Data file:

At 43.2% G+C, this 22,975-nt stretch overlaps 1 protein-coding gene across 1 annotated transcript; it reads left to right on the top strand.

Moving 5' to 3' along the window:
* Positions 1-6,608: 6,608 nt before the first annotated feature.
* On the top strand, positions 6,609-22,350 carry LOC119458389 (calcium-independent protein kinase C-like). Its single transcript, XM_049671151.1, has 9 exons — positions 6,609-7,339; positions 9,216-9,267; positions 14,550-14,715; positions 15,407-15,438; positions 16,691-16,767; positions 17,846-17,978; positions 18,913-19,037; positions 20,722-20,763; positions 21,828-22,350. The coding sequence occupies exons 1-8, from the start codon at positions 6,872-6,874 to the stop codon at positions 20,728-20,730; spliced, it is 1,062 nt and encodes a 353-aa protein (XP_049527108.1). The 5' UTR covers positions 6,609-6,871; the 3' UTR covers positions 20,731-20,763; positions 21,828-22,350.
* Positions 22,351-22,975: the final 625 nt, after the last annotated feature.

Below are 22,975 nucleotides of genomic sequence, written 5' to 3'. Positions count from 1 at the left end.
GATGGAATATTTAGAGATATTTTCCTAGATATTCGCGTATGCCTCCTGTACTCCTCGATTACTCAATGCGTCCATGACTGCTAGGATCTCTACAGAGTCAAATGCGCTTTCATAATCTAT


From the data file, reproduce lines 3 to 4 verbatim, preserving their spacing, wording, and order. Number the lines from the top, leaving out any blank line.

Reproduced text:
* Positions 1-6,608: 6,608 nt before the first annotated feature.
* On the top strand, positions 6,609-22,350 carry LOC119458389 (calcium-independent protein kinase C-like). Its single transcript, XM_049671151.1, has 9 exons — positions 6,609-7,339; positions 9,216-9,267; positions 14,550-14,715; positions 15,407-15,438; positions 16,691-16,767; positions 17,846-17,978; positions 18,913-19,037; positions 20,722-20,763; positions 21,828-22,350. The coding sequence occupies exons 1-8, from the start codon at positions 6,872-6,874 to the stop codon at positions 20,728-20,730; spliced, it is 1,062 nt and encodes a 353-aa protein (XP_049527108.1). The 5' UTR covers positions 6,609-6,871; the 3' UTR covers positions 20,731-20,763; positions 21,828-22,350.